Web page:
The color of indigo dye is recognized throughout the world as a traditional Japanese color known as “Japan blue”. Dyeing fabrics with indigo makes them more durable and also adds antibacterial and insect-repelling properties—the samurai used it for the garments they wore under their armor, and nearly everyone from commoners to the shogun sought it out for their clothing during the Edo period. This is the same indigo that is in danger of completely disappearing from Japan today. But even Miku Bando herself—the daughter of an indigo farmer—had little interest in the plant until she started making indigo soap.

“I think most Japanese people feel the same way,” she told us. But when they start to incorporate the indigo soap as part of their daily routine, they’ll likely start developing an interest in Japanese indigo as well. I want to stop the indigo industry from dying out.”

“Natural soaps made with zero synthetic dyes or preservatives are of course gentler on the skin, but they’re also important in terms of environmental conservation as well.”

Bando’s passion for this idea drover her to take advantage of subsidies offered by Kagawa Prefecture or the Organization for Small & Medium Enterprises and Regional Innovation to help her stay regularly involved in local company expo events, gift shows, and more. This opened the door for her to participate in the Business Plan Contest run by Dreamgate, where her company received the top prize. With that as a start, media interviews increased rapidly. NHK did a documentary on her in 2010, thrusting Indigo Studio into the national spotlight almost immediately.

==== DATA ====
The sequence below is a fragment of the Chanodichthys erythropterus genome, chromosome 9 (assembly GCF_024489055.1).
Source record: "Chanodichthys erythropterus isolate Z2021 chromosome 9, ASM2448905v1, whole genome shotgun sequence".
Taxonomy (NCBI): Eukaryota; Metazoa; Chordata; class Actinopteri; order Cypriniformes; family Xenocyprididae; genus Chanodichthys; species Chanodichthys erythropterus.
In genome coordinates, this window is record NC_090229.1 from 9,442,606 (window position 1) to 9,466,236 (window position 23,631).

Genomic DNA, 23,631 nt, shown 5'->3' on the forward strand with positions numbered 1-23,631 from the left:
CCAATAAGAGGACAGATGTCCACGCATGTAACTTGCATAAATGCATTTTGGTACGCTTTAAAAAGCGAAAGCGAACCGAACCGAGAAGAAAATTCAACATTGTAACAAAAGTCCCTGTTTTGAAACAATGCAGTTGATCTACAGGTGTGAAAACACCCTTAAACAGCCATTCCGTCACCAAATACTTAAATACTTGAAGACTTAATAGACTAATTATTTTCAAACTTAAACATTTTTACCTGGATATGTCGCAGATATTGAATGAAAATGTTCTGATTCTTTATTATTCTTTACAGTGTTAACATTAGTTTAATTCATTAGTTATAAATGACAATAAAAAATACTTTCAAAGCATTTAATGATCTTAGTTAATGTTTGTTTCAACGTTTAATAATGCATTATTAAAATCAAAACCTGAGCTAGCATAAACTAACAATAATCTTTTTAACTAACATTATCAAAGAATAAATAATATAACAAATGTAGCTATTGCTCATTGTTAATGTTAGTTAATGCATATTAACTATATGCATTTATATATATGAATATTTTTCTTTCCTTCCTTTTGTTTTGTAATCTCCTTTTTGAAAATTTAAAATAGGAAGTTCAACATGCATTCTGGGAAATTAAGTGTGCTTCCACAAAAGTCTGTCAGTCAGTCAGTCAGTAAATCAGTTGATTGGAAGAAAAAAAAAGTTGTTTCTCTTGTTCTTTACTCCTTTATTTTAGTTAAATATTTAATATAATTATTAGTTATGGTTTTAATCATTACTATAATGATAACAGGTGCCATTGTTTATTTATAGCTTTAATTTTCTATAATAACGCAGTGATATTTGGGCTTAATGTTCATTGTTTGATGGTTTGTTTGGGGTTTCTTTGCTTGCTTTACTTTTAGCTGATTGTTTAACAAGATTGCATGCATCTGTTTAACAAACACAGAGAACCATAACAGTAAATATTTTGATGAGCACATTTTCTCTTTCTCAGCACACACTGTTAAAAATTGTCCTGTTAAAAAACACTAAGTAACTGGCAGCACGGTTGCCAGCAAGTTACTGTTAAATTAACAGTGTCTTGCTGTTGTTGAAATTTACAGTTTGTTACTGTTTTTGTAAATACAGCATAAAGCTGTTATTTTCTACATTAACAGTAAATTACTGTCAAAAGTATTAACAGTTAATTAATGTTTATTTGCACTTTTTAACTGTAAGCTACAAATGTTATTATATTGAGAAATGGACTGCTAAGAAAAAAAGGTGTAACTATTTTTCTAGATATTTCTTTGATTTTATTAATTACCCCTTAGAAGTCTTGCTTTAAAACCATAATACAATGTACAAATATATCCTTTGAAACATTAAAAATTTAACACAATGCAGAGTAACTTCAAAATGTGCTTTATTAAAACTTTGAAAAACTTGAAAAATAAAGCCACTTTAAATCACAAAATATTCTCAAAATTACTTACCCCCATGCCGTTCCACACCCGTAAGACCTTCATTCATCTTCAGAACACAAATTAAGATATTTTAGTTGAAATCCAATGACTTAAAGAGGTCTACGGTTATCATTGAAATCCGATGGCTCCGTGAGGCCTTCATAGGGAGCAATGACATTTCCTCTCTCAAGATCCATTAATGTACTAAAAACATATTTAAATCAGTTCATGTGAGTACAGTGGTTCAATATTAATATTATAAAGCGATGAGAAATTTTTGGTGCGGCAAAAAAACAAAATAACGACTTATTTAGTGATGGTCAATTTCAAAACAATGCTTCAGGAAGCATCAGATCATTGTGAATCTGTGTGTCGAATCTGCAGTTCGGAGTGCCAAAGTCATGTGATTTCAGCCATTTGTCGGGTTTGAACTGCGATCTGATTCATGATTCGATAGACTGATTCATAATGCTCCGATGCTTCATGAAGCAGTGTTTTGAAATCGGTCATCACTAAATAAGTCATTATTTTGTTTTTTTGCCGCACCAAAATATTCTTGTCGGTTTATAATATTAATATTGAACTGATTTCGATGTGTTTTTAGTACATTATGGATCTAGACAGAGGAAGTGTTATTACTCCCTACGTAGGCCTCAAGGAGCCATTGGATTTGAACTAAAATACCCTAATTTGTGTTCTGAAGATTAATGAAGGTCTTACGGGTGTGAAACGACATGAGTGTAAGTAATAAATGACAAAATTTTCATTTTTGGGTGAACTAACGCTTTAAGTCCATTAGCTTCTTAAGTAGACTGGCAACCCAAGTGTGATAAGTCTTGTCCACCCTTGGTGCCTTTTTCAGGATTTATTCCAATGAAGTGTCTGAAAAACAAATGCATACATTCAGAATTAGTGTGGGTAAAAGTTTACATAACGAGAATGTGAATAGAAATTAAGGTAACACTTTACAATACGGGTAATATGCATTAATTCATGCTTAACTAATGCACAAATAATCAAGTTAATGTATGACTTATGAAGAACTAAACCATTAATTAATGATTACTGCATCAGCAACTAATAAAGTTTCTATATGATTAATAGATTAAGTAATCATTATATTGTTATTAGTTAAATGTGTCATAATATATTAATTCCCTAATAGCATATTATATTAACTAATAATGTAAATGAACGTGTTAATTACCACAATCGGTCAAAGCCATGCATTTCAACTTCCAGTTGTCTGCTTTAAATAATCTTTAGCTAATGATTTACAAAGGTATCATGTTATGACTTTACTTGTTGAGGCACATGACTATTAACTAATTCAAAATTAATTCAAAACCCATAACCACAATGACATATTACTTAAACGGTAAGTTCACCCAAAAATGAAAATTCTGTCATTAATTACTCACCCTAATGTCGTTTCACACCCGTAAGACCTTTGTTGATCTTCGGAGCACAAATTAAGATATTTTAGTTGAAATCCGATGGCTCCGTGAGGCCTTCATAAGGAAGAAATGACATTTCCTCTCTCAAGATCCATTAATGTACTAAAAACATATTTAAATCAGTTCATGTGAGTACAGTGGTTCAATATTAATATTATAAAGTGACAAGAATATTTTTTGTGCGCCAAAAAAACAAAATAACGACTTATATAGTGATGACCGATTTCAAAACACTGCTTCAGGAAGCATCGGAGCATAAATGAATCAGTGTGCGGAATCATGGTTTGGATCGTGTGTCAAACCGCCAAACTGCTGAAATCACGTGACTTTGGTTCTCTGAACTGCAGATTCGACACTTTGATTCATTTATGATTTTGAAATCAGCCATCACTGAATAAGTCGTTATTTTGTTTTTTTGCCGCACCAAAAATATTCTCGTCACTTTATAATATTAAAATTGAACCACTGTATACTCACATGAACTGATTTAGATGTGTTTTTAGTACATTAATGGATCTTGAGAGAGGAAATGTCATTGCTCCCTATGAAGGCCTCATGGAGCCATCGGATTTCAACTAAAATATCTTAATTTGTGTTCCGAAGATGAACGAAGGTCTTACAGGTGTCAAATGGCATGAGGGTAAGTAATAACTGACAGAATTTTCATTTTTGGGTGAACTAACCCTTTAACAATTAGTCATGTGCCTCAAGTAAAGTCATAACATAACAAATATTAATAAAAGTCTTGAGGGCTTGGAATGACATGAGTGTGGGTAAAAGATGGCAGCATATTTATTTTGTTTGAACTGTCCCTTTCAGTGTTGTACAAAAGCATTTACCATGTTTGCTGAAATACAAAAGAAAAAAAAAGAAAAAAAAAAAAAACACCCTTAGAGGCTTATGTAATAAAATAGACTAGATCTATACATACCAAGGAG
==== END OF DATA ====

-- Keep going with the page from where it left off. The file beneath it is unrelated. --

Breaking into new markets to help support the local indigo industry

It has now been ten years since Bando first launched her company, and she’s moved to an expanded office and manufacturing space to accommodate nearly triple her original demand. Indigo Studio has been selected as one of The Wonder 500™, part of a regional Cool Japan project sponsored by the Ministry of Economy, Trade, and Industry. Her presence is now growing internationally as well.

But no matter how big her company gets, the soap from the Indigo Studio hasn’t changed a bit from when Bando was handcrafting it in her kitchen to help her husband. Naturally she’s tweaked the formula here and there as part of her commitment to ongoing improvements, but the soap is still made using an age-old cold processing method—still crafted by hand, and still filled with love.

The soaps at Indigo Studio are crafted entirely by hand. Because almost no heat is added during the cold processing method, the delicate components of the botanical oils and plant-based ingredients remain intact and locked into each bar of soap.